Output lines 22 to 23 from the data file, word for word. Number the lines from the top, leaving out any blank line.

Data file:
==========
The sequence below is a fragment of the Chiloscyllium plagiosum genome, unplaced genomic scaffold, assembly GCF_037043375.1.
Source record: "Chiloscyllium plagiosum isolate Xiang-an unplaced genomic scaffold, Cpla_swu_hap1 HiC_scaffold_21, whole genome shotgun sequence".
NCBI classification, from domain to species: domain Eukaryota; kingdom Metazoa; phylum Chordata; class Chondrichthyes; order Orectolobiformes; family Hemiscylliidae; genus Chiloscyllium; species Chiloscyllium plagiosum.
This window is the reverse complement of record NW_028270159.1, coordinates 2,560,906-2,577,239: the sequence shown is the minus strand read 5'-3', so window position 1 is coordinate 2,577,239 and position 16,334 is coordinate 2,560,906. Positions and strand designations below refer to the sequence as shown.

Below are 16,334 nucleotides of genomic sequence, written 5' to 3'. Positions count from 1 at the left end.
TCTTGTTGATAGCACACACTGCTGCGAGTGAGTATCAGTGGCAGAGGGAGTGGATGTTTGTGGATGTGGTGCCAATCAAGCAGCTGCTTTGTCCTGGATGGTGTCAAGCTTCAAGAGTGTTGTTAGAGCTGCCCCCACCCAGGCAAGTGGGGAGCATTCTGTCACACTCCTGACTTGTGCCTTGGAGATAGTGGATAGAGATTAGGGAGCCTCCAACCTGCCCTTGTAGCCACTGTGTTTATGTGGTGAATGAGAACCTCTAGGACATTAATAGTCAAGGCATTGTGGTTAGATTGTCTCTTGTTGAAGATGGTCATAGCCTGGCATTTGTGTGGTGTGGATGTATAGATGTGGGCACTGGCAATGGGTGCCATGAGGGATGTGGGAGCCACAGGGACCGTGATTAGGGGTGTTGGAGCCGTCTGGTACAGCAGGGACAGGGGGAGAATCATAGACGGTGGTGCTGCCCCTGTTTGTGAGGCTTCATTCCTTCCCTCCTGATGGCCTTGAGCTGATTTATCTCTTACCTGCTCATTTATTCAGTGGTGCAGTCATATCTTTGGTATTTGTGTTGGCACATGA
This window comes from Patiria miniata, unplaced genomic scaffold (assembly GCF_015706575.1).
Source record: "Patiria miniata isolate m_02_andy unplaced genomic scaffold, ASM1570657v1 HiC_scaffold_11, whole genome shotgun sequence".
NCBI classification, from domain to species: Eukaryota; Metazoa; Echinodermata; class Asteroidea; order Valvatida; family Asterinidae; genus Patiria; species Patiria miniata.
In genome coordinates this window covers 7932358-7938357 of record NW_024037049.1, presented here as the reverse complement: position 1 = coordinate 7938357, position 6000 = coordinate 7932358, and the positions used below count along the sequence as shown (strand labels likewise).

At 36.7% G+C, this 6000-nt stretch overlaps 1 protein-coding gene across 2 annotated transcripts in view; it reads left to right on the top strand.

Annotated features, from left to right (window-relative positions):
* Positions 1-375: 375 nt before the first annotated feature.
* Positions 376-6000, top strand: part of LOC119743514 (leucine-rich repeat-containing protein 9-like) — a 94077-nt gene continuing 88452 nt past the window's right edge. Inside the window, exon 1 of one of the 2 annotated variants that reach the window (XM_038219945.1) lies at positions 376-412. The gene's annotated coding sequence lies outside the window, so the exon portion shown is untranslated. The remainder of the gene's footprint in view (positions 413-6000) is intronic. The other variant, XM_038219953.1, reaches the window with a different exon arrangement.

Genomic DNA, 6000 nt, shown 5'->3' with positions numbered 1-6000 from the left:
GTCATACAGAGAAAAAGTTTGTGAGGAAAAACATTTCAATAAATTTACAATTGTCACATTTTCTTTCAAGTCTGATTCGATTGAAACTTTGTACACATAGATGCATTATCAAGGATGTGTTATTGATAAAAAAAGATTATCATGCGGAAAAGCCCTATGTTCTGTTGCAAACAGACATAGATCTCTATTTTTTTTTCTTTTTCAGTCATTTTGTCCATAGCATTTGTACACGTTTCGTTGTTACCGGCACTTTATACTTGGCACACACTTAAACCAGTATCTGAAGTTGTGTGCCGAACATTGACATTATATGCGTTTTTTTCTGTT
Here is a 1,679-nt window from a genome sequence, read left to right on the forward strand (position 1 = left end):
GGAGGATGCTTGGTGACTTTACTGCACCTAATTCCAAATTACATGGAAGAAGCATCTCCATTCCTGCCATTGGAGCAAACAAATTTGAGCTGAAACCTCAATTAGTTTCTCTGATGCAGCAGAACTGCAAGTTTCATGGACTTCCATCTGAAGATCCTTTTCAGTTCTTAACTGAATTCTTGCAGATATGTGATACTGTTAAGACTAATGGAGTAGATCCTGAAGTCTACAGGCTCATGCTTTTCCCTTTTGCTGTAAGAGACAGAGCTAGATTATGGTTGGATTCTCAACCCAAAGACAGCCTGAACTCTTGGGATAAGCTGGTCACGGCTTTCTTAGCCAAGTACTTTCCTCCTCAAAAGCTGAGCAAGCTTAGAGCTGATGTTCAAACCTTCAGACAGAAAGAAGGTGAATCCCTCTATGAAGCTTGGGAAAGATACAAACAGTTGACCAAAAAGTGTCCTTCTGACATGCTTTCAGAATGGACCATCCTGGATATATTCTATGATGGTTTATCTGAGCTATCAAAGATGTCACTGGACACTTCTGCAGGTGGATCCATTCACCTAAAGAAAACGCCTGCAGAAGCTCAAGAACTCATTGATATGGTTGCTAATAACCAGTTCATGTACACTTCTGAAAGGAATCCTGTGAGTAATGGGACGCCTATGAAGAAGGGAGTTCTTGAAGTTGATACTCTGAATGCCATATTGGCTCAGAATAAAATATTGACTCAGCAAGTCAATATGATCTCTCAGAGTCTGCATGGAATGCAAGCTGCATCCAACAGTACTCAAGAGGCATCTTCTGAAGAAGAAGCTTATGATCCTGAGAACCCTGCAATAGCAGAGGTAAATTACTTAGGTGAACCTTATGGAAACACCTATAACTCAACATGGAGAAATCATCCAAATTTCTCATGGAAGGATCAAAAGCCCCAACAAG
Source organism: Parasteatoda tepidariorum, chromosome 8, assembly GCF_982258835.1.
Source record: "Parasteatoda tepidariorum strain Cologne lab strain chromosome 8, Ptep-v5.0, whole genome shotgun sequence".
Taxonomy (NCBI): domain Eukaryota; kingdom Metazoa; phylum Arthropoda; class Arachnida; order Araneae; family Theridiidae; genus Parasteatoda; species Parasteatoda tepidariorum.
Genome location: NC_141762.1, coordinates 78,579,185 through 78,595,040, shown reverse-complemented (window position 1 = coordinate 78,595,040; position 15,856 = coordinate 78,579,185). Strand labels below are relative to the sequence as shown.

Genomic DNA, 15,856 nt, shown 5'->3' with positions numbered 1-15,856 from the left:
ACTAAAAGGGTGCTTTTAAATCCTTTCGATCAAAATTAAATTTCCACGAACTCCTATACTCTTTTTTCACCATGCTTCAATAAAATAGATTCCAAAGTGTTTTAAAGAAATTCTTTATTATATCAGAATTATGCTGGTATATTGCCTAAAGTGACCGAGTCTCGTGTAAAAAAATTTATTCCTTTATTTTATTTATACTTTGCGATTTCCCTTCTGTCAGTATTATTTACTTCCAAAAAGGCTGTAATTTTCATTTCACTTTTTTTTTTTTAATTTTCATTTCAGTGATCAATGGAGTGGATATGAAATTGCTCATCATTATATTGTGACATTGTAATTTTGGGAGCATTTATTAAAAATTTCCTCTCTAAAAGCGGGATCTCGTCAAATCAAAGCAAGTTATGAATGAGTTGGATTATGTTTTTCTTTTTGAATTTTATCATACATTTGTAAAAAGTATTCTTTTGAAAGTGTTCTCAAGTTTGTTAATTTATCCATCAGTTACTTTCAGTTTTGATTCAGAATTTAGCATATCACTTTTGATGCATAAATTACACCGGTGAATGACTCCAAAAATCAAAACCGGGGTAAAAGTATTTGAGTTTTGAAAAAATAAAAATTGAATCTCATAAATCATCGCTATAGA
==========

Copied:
Genome location: NC_141762.1, coordinates 78,579,185 through 78,595,040, shown reverse-complemented (window position 1 = coordinate 78,595,040; position 15,856 = coordinate 78,579,185). Strand labels below are relative to the sequence as shown.

Genomic DNA, 15,856 nt, shown 5'->3' with positions numbered 1-15,856 from the left: